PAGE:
[ Retro Scan of the Week ] Too Little, Too Late?

April 21st, 2008 by Benj Edwards

TurboGrafx-16 Take Three Ad - 1992TTI took three of these and never woke up.

[ From Video Games and Computer Entertainment, November 1992 ]

Discussion topic of the week: Pretend it’s 1991 and you’re giving advice to NEC executives on how to save the TurboGrafx-16 in the United States. What do you say?

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13 Responses to “[ Retro Scan of the Week ] Too Little, Too Late?”

  1. Kitsunexus Says:

    Well, guys, because American gamers have no sense, no matter what you do you’re hosed. If you get a headstart and fold the company right now, the IRS won’t repossess your children.

  2. Jim Ulrich Says:

    With the release of the Super NES, nothing NEC did was going to help them in America. The HuCards, lack of third party support and only one control port really screwed them. Ironically, with the Wii Virtual Console (and the many TG-16 games on it), Hudson’s profits have grown over the past few years.

  3. Benj Edwards Says:

    Apparently NEC responded to their troubles by forming TTI and releasing the TurboDuo. Do you think that if they had released the Duo earlier that they might have had a better chance of competing with Nintendo and Sega?

  4. Geoff V. Says:

    “Do you think that if they had released the Duo earlier that they might have had a better chance of competing with Nintendo and Sega?”
    That’s a big maybe.

    My advice would have been to push distribution into more stores. I remember seeing SEGA and NES everywhere, but NEC was in Toys R Us and mall game stores (that I can remember). Parents were more likely going to buy it if they saw it when they were out and about.

  5. Geoff V. Says:

    “China Warrior… How could we go wrong?”

  6. Dennis - SGMM Says:

    Nintendo has Mario, Sega has Sonic, and TurboGrafix has?

  7. Zoyous Says:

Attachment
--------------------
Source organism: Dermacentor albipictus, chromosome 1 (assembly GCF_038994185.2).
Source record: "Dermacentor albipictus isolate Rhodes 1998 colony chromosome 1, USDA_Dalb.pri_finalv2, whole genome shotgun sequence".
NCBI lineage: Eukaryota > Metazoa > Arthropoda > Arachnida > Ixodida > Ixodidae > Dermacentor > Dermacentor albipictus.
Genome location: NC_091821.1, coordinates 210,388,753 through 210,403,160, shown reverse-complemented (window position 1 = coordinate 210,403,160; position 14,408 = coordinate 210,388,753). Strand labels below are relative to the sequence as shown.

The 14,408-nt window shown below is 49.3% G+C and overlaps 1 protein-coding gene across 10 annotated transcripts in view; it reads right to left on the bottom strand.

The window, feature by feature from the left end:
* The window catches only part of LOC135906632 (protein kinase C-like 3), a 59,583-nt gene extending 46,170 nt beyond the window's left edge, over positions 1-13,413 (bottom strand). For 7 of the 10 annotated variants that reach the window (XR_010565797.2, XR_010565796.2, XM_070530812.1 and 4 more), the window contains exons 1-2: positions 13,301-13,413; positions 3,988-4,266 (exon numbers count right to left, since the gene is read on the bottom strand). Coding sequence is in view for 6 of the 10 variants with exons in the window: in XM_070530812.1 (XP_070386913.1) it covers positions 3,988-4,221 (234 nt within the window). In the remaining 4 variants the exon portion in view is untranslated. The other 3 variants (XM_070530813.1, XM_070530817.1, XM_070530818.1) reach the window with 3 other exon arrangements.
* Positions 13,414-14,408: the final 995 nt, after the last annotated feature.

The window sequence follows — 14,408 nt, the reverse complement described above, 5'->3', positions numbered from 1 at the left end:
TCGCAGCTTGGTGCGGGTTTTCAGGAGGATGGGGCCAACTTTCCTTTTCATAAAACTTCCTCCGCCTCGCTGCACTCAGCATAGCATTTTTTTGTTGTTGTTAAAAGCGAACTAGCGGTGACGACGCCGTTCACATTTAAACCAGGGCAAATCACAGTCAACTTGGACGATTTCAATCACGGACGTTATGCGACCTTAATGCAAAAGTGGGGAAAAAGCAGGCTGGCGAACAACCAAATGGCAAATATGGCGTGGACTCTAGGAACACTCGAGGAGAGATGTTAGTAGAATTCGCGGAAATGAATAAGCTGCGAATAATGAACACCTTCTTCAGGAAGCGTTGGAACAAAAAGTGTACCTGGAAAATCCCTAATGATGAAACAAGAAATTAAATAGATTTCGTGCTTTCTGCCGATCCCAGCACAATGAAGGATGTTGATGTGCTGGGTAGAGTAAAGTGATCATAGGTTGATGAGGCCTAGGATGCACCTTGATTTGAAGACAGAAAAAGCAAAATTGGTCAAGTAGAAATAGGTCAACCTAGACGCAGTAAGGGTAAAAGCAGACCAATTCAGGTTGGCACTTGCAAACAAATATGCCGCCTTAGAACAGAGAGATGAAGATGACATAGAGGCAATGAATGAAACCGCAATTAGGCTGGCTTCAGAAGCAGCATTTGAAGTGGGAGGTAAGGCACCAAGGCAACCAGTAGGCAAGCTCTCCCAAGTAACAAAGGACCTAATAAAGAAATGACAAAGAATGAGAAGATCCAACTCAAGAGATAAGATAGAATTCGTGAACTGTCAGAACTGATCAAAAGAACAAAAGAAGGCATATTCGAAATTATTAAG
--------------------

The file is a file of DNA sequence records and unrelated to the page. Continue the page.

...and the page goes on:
8. Guyjin Says:

    Too bad the real HuCards look nothing like the ones pictured. The ones we got were bland and boring.

  9. guyjin Says:

    Also, no Turbografx-16 controller cord was ever that long. The joystick, maybe, but never the turbo pad.

  10. nat Says:

    The console absolutely buried the Megadrive (Genesis) in Japan sales-wise, and stole the #1 spot from the Famicom (NES) shortly after it was released.

    I think TTi actually did a much better job than NEC did in the early days with regards to US marketing. Trouble is, it was too late.

    If the Turbo had the same kind of marketing in the US from the get-go, things might have been different. They also could’ve worked on importing more of the Japanese library’s better games. Most of the games we got were good, but there weren’t enough of them. When you consider in Japan the console had almost 1,000 games over the course of it’s life, this is just unforgivable.

  11. turbo D Says:

    Wow, thats a cool ad, lmao. I like the alternate hucard art, it reminds me of the hk pirates!

  12. John Says:

    “Nintendo has Mario, Sega has Sonic, and TurboGrafix has?” Keith Courage In Alpha Zones.

  13. EllisGL Says:

    @Benj Edwards: They had an accessory to do 4 controllers.

    @Dennis: They had Bonk. But R-Type was the most popular game.

    Even thou that NEC designed a system that could beat other console in the amount of color display (in a frame – it was software hack), it was too expensive. They had some great plans, but NEC America Home Electronics division was hurting from many other things too. Most of their stuff was great – just too damned pricey.

    I did have a tie to NEC thru family and friends and I did work there later on.. But NEC in America has been killing itself off due to the fact they are trying to kiss the ass of NEC Japan.. I could keep going on with all the politics – but I wont..

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